You Need More Than One Trash Day

It’s a sickening feeling to be awakened by the faint rumblings of that heavy-duty truck. Blinking your eyes fast-trying to get your senses about you, quickly trying to figure out what day it is, you hear the truck drawing closer. As the driver mashes the accelerator, the thick, throaty sounds of the truck’s power cause your windows to vibrate and the pictures on your wall come alive with chattering. Seconds later the engine’s growls are squelched as the driver slams on his brakes-the high-pitched squeal of metallic brake pads grind the truck’s tonnage to a halt. Today is trash day and you forgot to take the trash to the road.  In a maddening fury, you throw the covers back and sprint out of the house-as the garage door creaks and groans upward, you stoop down and dip under the metal curtain, but it’s too late…the trash truck is already down the road.  For a brief moment you battle with the thought of sprinting down the road in your boxers, waiving feverishly with one hand to get the attention of the guys on the back of the truck, pulling your trash can with the other. Left with the visual, you relegate the thought and decide that you’ll have to deal with the trash heap for another week.

The EPA estimates that we each throw an average of 31 pounds of trash away each week- with 6 people in my family that’s over 9500 pounds of trash each year.  Just think of the smell and insects that would be attracted if I only took my trash out once per year? Ninety-five hundred pounds of paper plates, magazines and junk mail, mixed together with rotting food-gross! There’s no way we’d even dream of doing something like that, but the truth is we all do.

Every week, we amass mental bags of regrets, broken promises, angers, and grudges. As each bag is filled to the brink of overflow, we snatch it- toss it untied onto our personal heap, and begin to fluff open and fill another new bag. At the dawn of a new year, we make a resolution to take the trash out, yet we never take it to the road. Months, years, even decades later, we still have the same trash-our spirits decaying, our resolve rotting, and our dreams decomposing.

Don’t wait to take out your trash annually-take it out weekly.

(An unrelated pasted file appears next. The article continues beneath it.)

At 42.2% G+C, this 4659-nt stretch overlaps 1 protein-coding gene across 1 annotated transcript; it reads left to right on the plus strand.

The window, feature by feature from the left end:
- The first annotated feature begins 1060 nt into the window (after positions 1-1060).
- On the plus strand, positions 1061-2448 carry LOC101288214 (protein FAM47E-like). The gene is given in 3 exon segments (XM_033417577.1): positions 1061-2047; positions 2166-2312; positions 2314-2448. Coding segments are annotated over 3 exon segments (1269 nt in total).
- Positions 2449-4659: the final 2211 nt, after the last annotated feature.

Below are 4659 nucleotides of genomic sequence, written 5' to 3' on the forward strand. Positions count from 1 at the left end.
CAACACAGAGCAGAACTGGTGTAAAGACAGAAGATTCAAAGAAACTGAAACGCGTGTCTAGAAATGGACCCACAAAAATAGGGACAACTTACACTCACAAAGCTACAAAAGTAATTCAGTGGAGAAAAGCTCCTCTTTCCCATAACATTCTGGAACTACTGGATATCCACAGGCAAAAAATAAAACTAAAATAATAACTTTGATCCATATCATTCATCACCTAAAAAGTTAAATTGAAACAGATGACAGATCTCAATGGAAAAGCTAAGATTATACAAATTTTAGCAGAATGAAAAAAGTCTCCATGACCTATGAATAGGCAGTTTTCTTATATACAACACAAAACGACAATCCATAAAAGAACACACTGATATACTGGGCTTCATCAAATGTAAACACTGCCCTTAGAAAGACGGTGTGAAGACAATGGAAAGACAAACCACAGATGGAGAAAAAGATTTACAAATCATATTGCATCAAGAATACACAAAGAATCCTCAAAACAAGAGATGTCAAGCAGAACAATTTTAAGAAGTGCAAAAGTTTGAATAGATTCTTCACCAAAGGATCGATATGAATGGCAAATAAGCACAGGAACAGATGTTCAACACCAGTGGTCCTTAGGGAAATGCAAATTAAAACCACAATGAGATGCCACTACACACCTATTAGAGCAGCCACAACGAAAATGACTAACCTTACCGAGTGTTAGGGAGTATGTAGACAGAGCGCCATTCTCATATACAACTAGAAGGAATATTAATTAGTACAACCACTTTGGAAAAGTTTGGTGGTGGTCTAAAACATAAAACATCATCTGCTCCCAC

•  Perishables are short-lived: Milk, lunchmeat, and leftovers have a short life span. What doesn’t get eaten gets tossed. As each day passes, your child’s youth is forever perishing. In the blink of an eye, you’ll be sitting in the audience watching your child graduate-proud of their accomplishment, yet tearful with regrets. Spend time with those you love and care about. Promises of “I will,” turn into regrets of “I wish I had,” quickly. The best things in life aren’t things.
  • If it’s broken, try to fix it: Stop putting things in your attic that you know cannot be fixed. We rent storage units and fill garages with useless junk. Take it to the road-no one goes to a garage sale to buy crap that doesn’t work. If something in your life can be fixed, then fix it. Many relationships, shortcomings, and errant decisions can be mended, but they won’t fix themselves. You wouldn’t expect a broken lamp to jump up and fix itself, yet we wish for the things in life to somehow magically become repaired.  Like the broken lamp, determine if it’s salvageable-if it is, determine how you can fix it, find the glue that will hold it together, and put forth the effort to restore what is broken.
  • Some things are disposable: Plastic forks, paper plates and cups are temporary not forever. This year, there will only be one winter, spring, summer, and fall. Similarly, your life is seasonal- too often we allow the cold, harsh winters to forever dwell in our hearts-we walk around bound with unforgiveness and resentment towards others-refusing to allow one season to eclipse another. Other times we are caught in the eternals of springtime-ceaselessly planting and refusing to come in from our fields of work-alienating the ones who love us most. Treat your life seasonally; there’s a time to work, play, rest, and reflect. After all, there’s not much to life if you have no one to share it with.


Some things can be recycled and re-purposed for a greater good in your life. Other things simply need to be tied up and taken out. But when you take it out, take it to the road.  


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